Chelsea manager Emma Hayes has said she expects an emotional end to her illustrious stint at the Women’s Super League side when she leaves at the end of this season to take charge of the United States women’s national team.
Hayes took over at Chelsea in 2012 and helped them become the dominant force in English women’s football, winning six league titles and five FA Cups. It was announced in November that she would leave Chelsea and manage the United States.
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The 47-year-old was typically honest when asked if she would find it difficult when her time at Stamford Bridge comes to an end.
“I don’t think they’ll be mixed [emotions], I’ll be absolutely distraught. I’m a bit of a sobber. I think I’ll cry my eyes out for the last few weeks,” Hayes told the Football Writers’ Association (FWA) in an interview.
“I’ve done my bit and I certainly hope they welcome me back as a fan because that’s how I see myself,” she added.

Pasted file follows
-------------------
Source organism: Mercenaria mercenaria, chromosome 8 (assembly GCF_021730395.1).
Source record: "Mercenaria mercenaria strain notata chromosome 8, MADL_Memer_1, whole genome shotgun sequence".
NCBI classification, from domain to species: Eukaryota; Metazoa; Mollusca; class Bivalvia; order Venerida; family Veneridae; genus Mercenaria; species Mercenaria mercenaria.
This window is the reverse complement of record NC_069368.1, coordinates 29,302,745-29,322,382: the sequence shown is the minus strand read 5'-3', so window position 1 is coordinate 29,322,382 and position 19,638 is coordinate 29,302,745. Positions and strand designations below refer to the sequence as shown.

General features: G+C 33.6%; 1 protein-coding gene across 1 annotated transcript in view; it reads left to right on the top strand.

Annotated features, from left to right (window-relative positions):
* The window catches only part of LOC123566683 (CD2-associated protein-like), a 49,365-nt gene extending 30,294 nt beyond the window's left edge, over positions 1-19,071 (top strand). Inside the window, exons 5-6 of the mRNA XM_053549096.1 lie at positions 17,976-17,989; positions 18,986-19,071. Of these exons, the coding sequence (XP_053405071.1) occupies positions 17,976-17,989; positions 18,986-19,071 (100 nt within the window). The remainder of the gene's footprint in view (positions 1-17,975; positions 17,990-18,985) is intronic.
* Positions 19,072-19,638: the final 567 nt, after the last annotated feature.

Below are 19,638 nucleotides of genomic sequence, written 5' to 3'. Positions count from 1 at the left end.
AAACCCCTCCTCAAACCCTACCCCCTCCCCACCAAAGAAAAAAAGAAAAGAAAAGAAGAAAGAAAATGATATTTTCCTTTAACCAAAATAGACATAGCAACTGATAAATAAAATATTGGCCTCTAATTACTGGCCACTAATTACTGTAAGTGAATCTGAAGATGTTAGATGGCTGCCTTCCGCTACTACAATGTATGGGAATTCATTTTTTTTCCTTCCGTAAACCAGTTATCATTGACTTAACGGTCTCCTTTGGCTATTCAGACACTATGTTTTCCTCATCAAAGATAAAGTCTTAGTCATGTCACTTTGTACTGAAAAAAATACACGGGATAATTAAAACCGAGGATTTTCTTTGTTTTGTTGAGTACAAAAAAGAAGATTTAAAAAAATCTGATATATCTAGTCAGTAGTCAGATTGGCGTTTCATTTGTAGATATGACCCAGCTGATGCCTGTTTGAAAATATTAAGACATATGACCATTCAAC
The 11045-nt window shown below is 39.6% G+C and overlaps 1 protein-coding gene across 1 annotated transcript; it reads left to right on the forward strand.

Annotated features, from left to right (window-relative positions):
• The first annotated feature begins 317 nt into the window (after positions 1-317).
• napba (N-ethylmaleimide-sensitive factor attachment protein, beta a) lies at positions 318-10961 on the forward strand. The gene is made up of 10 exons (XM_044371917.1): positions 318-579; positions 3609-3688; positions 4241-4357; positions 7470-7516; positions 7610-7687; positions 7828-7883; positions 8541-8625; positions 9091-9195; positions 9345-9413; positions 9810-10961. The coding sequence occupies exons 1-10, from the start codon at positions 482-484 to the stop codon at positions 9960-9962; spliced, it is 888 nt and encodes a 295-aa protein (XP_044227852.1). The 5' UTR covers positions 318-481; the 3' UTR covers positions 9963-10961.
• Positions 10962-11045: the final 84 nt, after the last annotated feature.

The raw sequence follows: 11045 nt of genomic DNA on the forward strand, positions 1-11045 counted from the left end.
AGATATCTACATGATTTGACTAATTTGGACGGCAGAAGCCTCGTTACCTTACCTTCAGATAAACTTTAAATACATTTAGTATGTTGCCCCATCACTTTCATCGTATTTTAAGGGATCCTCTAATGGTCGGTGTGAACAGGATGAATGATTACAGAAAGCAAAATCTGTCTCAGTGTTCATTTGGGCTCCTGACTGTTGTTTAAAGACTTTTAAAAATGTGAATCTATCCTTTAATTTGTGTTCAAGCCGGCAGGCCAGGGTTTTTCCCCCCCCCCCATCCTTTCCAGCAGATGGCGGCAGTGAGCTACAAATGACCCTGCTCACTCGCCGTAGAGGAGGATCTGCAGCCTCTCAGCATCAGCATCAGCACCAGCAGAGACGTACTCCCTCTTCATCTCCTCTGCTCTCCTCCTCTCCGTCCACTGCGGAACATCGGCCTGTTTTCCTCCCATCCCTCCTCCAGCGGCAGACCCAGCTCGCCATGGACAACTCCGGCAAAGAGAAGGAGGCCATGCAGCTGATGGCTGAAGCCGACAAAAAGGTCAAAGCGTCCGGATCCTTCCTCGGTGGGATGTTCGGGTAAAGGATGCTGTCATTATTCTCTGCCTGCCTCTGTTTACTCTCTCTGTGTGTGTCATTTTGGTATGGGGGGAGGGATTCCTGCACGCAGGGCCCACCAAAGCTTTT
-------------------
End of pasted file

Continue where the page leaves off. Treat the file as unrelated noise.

Hayes has led Chelsea to 13 major trophies in her 11 seasons at the club and they are top of the WSL , three points clear of Manchester City at the halfway stage of this campaign.
The English coach added the FWA Tribute Award to her illustrious resume on Sunday, as the first female in 42 years to win the prize. The one title missing is the Champions League, which she is desperate to claim this year, with Chelsea having lost to Barcelona in the final in 2021.
Hayes has a tough job ahead in restoring the USWNT to their former glory after the four-time world champions were eliminated from last year’s World Cup in the round of 16.
“I’ll develop another side to myself and I’ll have to work with a team off the pitch as well in a much different way to prepare for major tournaments,” she said.
“But I’m so excited to go to the Olympics and the World Cup, it’s what dreams are made of, to think that I’m in a position where I can lead a team out at the Paris Olympics and a World Cup in three years time — happy days.”
While Hayes said it is “worrying” to be first woman to win the FWA award, she is proud to be part of a narrative shift in the women’s game.
Playing Lego football — which now includes female players — with her son Harry recently was a moment of revelation about the growth in women’s football.
“He thought I was the female manager on the side, he automatically just assumes women manage teams, whether it’s men’s or women’s,” Hayes said.
“When I was growing up and aspiring to play an FA Cup final at Wembley for Tottenham and being Glenn Hoddle, scores of young girls and boys are thinking now about how amazing [Chelsea’s] Millie Bright is or Sam Kerr is,” she added.
“I think those are the moments I pinch myself about more than I do the achievements.”